The construction of the first phase of a major metro project in Chennai, India, may be causing cracks in more than 200 buildings in the city, and the buildings’ owners are calling for a formal investigation.

Federal Minister for Urban Development Kamal Nath recently stated that as part of precautionary measures, strengthening and even temporary evacuation was being conducted for structurally weak buildings to ensure safety. “In the event of significant impact on any building, the repair works are undertaken based on the recommendations given by the experts from the Indian Institute of Technology (IIT), Chennai,” Nath said.

Some residents have speculated that the tunnel boring machines (TBM)s being used on the project could have caused the cracks. However, one structural engineer close to the project, who asked not to be identified due to the sensitive nature of the subject, told ENR that this has not been proven, given the fact that 70% of the buildings that developed the cracks were very old.

“The metro was built all over Delhi including close to very old heritage buildings, and there were no incidents…” On the other hand, he said, “It could have been a design failure. One cannot rule out negligence for not ensuring a minimum cone of influence.”

Cracks often occur when the soil is weak around the tunneling area with a settling foundation. “Incidents of cracks are largely unavoidable in such large scale construction particularly in congested areas where known methods of strengthening cannot be carried out”, S. R. Gandhi, Head of the Department, Civil Engineering, IIT, Chennai, was quoted saying to a local daily, The Hindu.

“It is certainly challenging to carry out tunneling in Chennai's soil conditions which is a coastal region with large variations and occasional soft marine clay layers,” Gandhi added.

The 90-km long, more than $3 billion metro project is being built by the Chennai Metro Rail Ltd. (CMRL), a joint venture between the government of India and the southern state of Tamil Nadu.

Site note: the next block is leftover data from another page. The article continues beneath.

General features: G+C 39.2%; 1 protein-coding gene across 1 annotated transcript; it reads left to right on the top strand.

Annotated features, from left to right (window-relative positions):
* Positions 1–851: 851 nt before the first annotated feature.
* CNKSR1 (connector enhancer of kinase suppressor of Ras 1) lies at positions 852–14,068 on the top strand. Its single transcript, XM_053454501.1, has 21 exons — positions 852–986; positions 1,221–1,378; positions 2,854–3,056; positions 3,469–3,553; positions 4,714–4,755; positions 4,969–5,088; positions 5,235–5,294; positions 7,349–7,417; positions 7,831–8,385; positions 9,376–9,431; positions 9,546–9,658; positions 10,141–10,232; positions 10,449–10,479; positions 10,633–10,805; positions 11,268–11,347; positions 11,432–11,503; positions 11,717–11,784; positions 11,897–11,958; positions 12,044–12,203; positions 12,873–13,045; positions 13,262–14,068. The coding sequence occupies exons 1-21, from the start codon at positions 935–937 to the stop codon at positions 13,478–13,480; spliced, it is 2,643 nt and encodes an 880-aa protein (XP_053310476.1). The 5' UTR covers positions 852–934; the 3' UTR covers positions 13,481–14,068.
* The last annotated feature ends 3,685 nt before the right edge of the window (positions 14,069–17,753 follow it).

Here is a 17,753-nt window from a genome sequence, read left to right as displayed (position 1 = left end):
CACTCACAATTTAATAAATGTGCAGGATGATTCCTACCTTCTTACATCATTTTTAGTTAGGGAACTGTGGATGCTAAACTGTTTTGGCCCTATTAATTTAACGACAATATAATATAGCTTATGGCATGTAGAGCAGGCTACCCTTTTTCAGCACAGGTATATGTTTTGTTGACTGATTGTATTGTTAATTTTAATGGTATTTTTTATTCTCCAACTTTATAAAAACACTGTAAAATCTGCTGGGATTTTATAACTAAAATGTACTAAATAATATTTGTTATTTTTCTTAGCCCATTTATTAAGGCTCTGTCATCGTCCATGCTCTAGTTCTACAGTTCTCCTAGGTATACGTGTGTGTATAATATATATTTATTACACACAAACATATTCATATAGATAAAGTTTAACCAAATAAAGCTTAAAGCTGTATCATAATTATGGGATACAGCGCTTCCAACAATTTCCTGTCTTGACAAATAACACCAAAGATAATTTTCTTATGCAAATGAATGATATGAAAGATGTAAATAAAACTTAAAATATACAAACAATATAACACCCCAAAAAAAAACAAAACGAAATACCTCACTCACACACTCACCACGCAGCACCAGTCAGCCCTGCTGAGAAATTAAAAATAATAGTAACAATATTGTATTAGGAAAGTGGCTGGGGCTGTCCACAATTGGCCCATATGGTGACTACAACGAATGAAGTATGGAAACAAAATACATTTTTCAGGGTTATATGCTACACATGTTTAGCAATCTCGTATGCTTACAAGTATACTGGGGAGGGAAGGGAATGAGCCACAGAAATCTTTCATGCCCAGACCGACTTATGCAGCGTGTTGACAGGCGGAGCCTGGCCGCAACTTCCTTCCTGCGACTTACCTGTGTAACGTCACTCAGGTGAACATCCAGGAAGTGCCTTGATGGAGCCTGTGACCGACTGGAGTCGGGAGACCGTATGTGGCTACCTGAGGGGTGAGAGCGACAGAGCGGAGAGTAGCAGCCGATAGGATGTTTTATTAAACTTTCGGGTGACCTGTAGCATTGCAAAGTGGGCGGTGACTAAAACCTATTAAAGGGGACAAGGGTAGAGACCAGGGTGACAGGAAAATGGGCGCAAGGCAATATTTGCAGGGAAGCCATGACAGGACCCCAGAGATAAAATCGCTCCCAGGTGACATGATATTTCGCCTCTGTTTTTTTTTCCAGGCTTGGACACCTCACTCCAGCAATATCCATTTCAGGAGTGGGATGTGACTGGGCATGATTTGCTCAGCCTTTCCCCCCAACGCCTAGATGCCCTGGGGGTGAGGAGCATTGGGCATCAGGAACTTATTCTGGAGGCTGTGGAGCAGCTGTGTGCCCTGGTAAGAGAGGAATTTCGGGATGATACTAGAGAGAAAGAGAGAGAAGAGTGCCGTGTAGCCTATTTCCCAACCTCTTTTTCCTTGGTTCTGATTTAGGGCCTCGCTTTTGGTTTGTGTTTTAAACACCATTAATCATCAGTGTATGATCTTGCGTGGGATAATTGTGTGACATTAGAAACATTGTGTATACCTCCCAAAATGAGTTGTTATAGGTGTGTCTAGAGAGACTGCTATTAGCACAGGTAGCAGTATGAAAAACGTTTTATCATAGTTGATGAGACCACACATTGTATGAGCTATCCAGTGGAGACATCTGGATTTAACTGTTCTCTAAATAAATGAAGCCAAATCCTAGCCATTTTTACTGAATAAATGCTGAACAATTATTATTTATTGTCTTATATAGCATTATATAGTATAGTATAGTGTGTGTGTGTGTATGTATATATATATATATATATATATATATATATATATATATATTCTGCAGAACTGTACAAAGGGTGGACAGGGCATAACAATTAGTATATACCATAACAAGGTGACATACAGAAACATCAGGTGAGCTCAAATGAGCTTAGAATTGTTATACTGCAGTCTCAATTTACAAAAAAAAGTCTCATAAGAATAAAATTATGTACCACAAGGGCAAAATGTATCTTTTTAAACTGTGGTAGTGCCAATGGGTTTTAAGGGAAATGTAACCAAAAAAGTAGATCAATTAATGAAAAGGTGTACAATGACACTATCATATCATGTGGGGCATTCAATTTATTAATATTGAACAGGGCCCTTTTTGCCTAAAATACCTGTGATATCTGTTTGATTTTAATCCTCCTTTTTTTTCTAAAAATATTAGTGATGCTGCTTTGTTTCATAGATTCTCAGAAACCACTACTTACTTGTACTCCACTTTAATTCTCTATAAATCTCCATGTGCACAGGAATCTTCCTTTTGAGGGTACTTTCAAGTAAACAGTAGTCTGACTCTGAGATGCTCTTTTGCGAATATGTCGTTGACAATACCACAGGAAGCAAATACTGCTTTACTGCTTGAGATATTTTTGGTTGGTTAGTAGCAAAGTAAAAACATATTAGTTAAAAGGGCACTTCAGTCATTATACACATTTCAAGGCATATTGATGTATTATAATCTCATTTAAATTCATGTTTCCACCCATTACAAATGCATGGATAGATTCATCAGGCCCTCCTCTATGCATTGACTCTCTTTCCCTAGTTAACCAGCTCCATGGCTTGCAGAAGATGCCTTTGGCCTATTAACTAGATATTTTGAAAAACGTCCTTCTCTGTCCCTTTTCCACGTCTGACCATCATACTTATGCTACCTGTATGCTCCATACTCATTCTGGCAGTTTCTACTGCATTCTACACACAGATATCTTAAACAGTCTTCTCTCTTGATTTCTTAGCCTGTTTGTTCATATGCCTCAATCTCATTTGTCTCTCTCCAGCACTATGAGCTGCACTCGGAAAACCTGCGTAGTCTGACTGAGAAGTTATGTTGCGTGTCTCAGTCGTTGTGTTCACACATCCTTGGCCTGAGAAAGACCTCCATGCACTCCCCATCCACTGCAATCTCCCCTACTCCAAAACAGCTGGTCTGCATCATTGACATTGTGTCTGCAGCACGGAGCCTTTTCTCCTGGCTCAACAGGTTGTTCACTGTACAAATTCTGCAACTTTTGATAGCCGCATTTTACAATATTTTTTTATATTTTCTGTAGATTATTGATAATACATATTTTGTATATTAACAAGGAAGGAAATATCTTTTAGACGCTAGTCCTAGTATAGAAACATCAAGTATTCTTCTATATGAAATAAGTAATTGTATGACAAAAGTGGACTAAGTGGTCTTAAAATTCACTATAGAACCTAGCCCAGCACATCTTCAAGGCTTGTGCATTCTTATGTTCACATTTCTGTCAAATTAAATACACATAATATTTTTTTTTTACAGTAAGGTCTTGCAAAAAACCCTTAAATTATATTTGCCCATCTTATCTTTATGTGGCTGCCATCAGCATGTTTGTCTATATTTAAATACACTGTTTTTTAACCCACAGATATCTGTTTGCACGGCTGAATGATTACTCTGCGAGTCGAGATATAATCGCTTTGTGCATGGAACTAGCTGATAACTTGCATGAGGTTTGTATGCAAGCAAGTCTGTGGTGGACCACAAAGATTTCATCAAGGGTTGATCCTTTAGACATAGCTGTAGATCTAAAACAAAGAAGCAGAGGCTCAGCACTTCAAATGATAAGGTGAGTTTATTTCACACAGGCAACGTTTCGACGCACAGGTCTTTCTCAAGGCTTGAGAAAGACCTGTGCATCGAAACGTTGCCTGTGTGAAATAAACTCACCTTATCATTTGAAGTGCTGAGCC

Delhi Metro Rail Corporation (DMRC), prime consultant for the first phase, will assist CMRL in an advisory role in the execution of the project.

The first phase to be completed by the first quarter of 2015, will have two corridors with a combined length of 45km, of which the underground section will be 24km with 19 stations.

One of the first to be awarded a tender for the design and construction on the 3.3 km twin tunnels that will include three stations, was Larsen and Toubro in joint venture with Shanghai Urban Construction Group.

On the two Tunnel Boring Machines (TBM) used, “all necessary precautions with regard to the plugging of old bore wells and utility diversions have been taken well in advance and all buildings en-route will be monitored round the clock when TBMs are in operation,” S. Krishnamoorthy, chief general manager on the project, had assured 14 months ago.

The TBMs are usually operated at a speed of 6-10 meters a day. The project brief was “based on a detailed evaluation, experience and internationally accepted practices,” according to CMRL.